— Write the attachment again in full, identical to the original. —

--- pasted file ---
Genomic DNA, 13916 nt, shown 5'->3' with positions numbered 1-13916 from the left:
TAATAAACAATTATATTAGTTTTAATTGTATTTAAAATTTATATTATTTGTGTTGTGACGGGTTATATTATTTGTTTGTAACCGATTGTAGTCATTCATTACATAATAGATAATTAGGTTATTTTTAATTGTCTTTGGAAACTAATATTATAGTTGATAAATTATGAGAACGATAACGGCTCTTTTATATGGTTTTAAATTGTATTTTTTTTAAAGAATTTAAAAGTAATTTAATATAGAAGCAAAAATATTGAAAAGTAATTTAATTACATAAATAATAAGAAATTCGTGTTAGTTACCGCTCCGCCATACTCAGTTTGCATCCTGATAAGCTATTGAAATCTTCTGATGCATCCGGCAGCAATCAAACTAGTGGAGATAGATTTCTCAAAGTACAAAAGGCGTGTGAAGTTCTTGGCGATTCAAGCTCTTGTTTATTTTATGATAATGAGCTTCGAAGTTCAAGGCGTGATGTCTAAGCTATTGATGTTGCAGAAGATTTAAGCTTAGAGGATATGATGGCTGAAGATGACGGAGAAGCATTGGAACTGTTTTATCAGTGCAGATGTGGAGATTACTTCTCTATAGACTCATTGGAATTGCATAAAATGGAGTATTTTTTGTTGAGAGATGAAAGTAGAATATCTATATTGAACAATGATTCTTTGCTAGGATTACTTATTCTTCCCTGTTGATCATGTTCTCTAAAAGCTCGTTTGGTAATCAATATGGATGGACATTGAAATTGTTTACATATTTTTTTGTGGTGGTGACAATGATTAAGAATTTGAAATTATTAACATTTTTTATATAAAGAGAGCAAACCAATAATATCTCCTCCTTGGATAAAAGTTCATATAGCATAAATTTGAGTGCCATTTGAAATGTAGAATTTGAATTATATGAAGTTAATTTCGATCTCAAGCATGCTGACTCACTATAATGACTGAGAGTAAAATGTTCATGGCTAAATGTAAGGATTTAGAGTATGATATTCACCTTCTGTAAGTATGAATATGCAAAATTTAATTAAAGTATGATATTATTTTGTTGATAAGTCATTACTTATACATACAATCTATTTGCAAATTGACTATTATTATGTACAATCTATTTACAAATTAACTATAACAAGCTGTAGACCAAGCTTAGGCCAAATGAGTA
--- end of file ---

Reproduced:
Genomic DNA, 13916 nt, shown 5'->3' with positions numbered 1-13916 from the left:
TAATAAACAATTATATTAGTTTTAATTGTATTTAAAATTTATATTATTTGTGTTGTGACGGGTTATATTATTTGTTTGTAACCGATTGTAGTCATTCATTACATAATAGATAATTAGGTTATTTTTAATTGTCTTTGGAAACTAATATTATAGTTGATAAATTATGAGAACGATAACGGCTCTTTTATATGGTTTTAAATTGTATTTTTTTTAAAGAATTTAAAAGTAATTTAATATAGAAGCAAAAATATTGAAAAGTAATTTAATTACATAAATAATAAGAAATTCGTGTTAGTTACCGCTCCGCCATACTCAGTTTGCATCCTGATAAGCTATTGAAATCTTCTGATGCATCCGGCAGCAATCAAACTAGTGGAGATAGATTTCTCAAAGTACAAAAGGCGTGTGAAGTTCTTGGCGATTCAAGCTCTTGTTTATTTTATGATAATGAGCTTCGAAGTTCAAGGCGTGATGTCTAAGCTATTGATGTTGCAGAAGATTTAAGCTTAGAGGATATGATGGCTGAAGATGACGGAGAAGCATTGGAACTGTTTTATCAGTGCAGATGTGGAGATTACTTCTCTATAGACTCATTGGAATTGCATAAAATGGAGTATTTTTTGTTGAGAGATGAAAGTAGAATATCTATATTGAACAATGATTCTTTGCTAGGATTACTTATTCTTCCCTGTTGATCATGTTCTCTAAAAGCTCGTTTGGTAATCAATATGGATGGACATTGAAATTGTTTACATATTTTTTTGTGGTGGTGACAATGATTAAGAATTTGAAATTATTAACATTTTTTATATAAAGAGAGCAAACCAATAATATCTCCTCCTTGGATAAAAGTTCATATAGCATAAATTTGAGTGCCATTTGAAATGTAGAATTTGAATTATATGAAGTTAATTTCGATCTCAAGCATGCTGACTCACTATAATGACTGAGAGTAAAATGTTCATGGCTAAATGTAAGGATTTAGAGTATGATATTCACCTTCTGTAAGTATGAATATGCAAAATTTAATTAAAGTATGATATTATTTTGTTGATAAGTCATTACTTATACATACAATCTATTTGCAAATTGACTATTATTATGTACAATCTATTTACAAATTAACTATAACAAGCTGTAGACCAAGCTTAGGCCAAATGAGTA